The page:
NEGURĂ BUNGET have released an edited version of the song ‘Toacă Din Cer‘ (“Semantron from Heaven”) as the third single taken from the Romanian black metal pioneers‘ final album “Zău” (“Old God”). This release constitutes the band’s swansong and also concludes the “Transylvanian trilogy” as envisioned by the late Gabriel “Negru” Mafa. “Zău” has been slated for release on November 26.
NEGURĂ BUNGET have previously revealed the coverart, tracklist, and more details of the new full-length, which can all be viewed below.
The track ‘Toacă Din Cer‘, which opens with a whirlwind performance on the semantron (Romanian: toacă), is now available for immediate publication via this link: https://youtu.be/oAAF2WP_E4E
“Zău” is the legacy of drummer and mastermind “Gabriel “Negru” Mafa, who tragically passed far too early at the age of 42 years on March 21, 2017. This album has been completed and respectfully created upon Negru’s original drum-track recordings by the last active line-up of NEGURĂ BUNGET.
The title ”Toacă Din Cer’ translates as “Semantron from Heaven” and refers to an old ecclesiastical percussion instrument of the orthodox christian church. It basically consists of a plank or boards made from wood or metal, which are rhythmically hammered with one or two mallets of varying materials to produce sounds.
The semantron was originally used in monasteries mainly as a call to prayer or at the start of a procession, and also during church rituals and funerals. At least in Romania, it can also be found in front of churches to announce the hour of mass to the local congregation in the place of a bell.
The instrument is believed to have originated either in the Coptic monasteries of Egypt or in the christian community of the Levante in the sixth century. Later different versions of semantrons seem to have spread via Byzantion, Greece, and Mount Athos throughout most Eastern orthodox christian lands.
The mobile wooden toacă used by NEGURĂ BUNGET has been present on most of their albums and has also become an iconic live instrument whenever the Romanians went on stage. It is therefore only fitting that ‘Toacă Din Cer’ as the final track on the last album of the band opens with its beats that escalate into a flurry of the wooden mallets hammering out a triumphant whirlwind!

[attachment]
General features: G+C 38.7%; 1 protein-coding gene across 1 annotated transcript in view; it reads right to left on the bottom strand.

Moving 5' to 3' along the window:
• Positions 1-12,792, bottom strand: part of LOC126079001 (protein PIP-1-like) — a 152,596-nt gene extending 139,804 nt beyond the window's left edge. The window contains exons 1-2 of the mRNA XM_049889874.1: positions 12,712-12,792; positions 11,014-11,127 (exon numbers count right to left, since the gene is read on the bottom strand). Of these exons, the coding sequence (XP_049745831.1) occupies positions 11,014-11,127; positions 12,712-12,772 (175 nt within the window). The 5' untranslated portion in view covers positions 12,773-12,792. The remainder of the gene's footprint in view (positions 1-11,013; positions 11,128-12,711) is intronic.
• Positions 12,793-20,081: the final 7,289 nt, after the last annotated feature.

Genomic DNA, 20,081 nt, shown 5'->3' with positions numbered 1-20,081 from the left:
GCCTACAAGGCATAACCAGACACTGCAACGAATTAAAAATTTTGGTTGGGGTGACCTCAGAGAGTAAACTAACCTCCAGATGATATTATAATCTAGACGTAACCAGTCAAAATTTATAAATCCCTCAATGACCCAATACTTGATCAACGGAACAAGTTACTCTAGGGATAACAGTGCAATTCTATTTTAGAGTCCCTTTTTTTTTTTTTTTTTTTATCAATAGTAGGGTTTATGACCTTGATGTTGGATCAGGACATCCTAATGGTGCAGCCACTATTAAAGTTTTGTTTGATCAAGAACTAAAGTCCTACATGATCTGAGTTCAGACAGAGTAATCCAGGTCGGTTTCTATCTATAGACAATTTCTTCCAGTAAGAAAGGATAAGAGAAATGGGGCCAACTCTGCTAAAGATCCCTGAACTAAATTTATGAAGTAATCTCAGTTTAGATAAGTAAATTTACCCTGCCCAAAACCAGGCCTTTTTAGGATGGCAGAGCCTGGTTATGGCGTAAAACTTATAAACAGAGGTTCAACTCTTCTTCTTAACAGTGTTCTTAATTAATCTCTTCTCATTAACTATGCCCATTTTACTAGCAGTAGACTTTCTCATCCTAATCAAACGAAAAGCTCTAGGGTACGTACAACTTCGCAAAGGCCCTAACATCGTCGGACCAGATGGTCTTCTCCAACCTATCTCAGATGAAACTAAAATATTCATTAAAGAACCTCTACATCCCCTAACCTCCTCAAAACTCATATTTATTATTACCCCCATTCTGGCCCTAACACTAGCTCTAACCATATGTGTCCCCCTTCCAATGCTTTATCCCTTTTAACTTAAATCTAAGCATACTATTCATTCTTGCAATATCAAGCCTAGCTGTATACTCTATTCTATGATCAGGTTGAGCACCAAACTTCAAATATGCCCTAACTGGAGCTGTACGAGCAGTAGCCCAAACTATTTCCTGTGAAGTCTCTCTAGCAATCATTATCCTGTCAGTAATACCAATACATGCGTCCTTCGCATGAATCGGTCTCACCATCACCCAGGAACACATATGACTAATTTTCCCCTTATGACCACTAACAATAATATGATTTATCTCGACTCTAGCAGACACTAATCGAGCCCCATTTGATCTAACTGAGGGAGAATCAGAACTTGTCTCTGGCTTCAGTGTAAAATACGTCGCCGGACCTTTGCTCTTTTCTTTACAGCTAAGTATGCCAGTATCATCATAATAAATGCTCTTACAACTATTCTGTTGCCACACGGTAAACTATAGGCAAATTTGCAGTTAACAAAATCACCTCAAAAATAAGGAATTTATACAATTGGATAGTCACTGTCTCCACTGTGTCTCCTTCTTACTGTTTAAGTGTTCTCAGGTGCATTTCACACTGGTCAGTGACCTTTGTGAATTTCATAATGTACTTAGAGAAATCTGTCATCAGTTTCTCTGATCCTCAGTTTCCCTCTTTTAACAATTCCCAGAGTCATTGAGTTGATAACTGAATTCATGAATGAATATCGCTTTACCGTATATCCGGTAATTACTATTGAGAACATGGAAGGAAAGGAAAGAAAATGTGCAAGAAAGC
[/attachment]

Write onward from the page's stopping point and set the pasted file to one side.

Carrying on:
NEGURĂ BUNGET present their breath-taking swansong “Zău” to the world. This captivating, deep, and multi-layered final part of the Romanian’s “Transylvanian trilogy” was hanging by a thread.
When the creative mastermind and driving force behind NEGURĂ BUNGET, drummer Gabriel “Negru” Mafa suffered a terminal heart-attack on March 21, 2017 his tragic passing seemed to dictate that his grand vision of a metal-anchored musical interpretation of Romania’s beautiful landscapes, traditions, and myths as well as his homeland’s spiritually was doomed to remain as unfinished as Beethoven’s 10th symphony.
Yet the veteran musicians that had been with Negru in the final incarnation of NEGURĂ BUNGET‘s ever-changing line-up were not prepared to give up let his vision slip into unheard obscurity. By sheer luck, Negru’s drum tracks for “Zău” had already been laid down and recorded before the band’s final tour. All the sketches, demos, and rehearsal room recordings that they had been working on were painstakingly gathered, and each band member respectfully filled in the gaps in the same way as they would have done with the remaining co-founder of NEGURĂ BUNGET still alive; in utter dedication to the original idea.
The result of this labour of love is “Zău”, the stunning culmination and climax of NEGURĂ BUNGET‘s musical evolution and the “Transylvanian trilogy”. On this album, the traditions of black and dark pagan metal have been completely fused with elements from Romania’s rich musical heritage. Rich textures and epic cinematic passages make way for fragile and tranquil moments to be superseded by furious outbreaks. Just like the ever changing nature of Romania’s Banat and Transylvania, “Zău” captures the colours and moods of the turn of the seasons in these lands and brings ancient legends to life.
Formed in the city of Timișoara in the Banat region of Western Romania in 1995 by Negru and guitarist, vocalist and keyboard player Edmond‘ Hupagrammos’ Karban, NEGURĂ BUNGET‘s more traditional black metal roots already showed some hints of the rich, sensory experience that would follow. Initially released on cassette, the 1996 debut, “Zîrnindu-să” was a whorl of Negru’s tumbling, cymbal-crash percussion, Hupagrammos’ part feral, part awe-stricken vocals and his scrabbling, tremolo-picked riffs.
2000’s sophomore album “Măiastru sfetnic” was indicating a constant element in NEGURĂ BUNGET‘s nature, the dual and intertwined strands of keeping aspects from each previous album but at the same time undergoing a restless will to evolve and to broaden the musical horizon. Here they slowed the pace, burying Hupagrammos’ vocals deeper into the mix as they became more atmospherically unmoored, while the swells of keyboards were now riper with foreboding and tension.